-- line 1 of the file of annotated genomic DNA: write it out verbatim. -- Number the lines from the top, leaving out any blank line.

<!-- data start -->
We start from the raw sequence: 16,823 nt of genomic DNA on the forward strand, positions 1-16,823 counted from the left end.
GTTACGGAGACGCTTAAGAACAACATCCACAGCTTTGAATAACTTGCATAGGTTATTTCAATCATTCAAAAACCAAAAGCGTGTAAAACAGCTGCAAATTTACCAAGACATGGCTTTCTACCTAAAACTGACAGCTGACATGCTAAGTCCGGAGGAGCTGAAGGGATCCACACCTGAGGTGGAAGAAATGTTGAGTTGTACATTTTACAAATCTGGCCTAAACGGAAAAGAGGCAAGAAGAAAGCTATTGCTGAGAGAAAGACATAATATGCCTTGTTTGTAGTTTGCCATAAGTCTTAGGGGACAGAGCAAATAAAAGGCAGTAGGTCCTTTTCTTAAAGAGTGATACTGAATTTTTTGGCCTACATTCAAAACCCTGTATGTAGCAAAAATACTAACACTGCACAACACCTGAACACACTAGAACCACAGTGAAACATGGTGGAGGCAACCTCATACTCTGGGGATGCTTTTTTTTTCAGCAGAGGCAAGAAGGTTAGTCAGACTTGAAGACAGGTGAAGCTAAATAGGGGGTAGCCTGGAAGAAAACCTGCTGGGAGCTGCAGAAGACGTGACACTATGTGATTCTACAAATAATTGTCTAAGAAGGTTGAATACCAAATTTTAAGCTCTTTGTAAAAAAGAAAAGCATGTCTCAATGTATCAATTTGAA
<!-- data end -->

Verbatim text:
We start from the raw sequence: 16,823 nt of genomic DNA on the forward strand, positions 1-16,823 counted from the left end.